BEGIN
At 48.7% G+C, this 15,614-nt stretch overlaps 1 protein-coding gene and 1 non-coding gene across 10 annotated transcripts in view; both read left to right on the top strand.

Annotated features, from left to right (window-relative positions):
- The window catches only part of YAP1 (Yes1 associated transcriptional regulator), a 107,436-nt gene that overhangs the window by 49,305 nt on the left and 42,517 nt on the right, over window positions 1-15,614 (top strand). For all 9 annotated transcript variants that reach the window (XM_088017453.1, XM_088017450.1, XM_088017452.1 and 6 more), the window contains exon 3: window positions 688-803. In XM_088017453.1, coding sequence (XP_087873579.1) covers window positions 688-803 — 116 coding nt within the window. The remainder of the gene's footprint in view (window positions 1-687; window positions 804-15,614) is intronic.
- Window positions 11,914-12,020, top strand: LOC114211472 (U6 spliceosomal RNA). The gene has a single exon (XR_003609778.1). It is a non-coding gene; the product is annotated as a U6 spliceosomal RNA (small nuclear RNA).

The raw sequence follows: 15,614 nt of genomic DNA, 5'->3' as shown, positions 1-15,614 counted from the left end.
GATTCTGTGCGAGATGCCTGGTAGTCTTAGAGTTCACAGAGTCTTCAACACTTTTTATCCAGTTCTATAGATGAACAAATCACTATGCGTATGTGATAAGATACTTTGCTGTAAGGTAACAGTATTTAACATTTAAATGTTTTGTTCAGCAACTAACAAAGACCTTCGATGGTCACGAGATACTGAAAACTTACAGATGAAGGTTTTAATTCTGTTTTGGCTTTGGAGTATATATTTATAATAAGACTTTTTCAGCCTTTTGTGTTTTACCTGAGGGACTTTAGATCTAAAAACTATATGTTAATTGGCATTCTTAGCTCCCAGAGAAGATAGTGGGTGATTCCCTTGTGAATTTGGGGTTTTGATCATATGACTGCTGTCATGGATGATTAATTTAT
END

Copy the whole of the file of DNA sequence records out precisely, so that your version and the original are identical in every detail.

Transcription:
At 48.7% G+C, this 15,614-nt stretch overlaps 1 protein-coding gene and 1 non-coding gene across 10 annotated transcripts in view; both read left to right on the top strand.

Annotated features, from left to right (window-relative positions):
- The window catches only part of YAP1 (Yes1 associated transcriptional regulator), a 107,436-nt gene that overhangs the window by 49,305 nt on the left and 42,517 nt on the right, over window positions 1-15,614 (top strand). For all 9 annotated transcript variants that reach the window (XM_088017453.1, XM_088017450.1, XM_088017452.1 and 6 more), the window contains exon 3: window positions 688-803. In XM_088017453.1, coding sequence (XP_087873579.1) covers window positions 688-803 — 116 coding nt within the window. The remainder of the gene's footprint in view (window positions 1-687; window positions 804-15,614) is intronic.
- Window positions 11,914-12,020, top strand: LOC114211472 (U6 spliceosomal RNA). The gene has a single exon (XR_003609778.1). It is a non-coding gene; the product is annotated as a U6 spliceosomal RNA (small nuclear RNA).

The raw sequence follows: 15,614 nt of genomic DNA, 5'->3' as shown, positions 1-15,614 counted from the left end.
GATTCTGTGCGAGATGCCTGGTAGTCTTAGAGTTCACAGAGTCTTCAACACTTTTTATCCAGTTCTATAGATGAACAAATCACTATGCGTATGTGATAAGATACTTTGCTGTAAGGTAACAGTATTTAACATTTAAATGTTTTGTTCAGCAACTAACAAAGACCTTCGATGGTCACGAGATACTGAAAACTTACAGATGAAGGTTTTAATTCTGTTTTGGCTTTGGAGTATATATTTATAATAAGACTTTTTCAGCCTTTTGTGTTTTACCTGAGGGACTTTAGATCTAAAAACTATATGTTAATTGGCATTCTTAGCTCCCAGAGAAGATAGTGGGTGATTCCCTTGTGAATTTGGGGTTTTGATCATATGACTGCTGTCATGGATGATTAATTTAT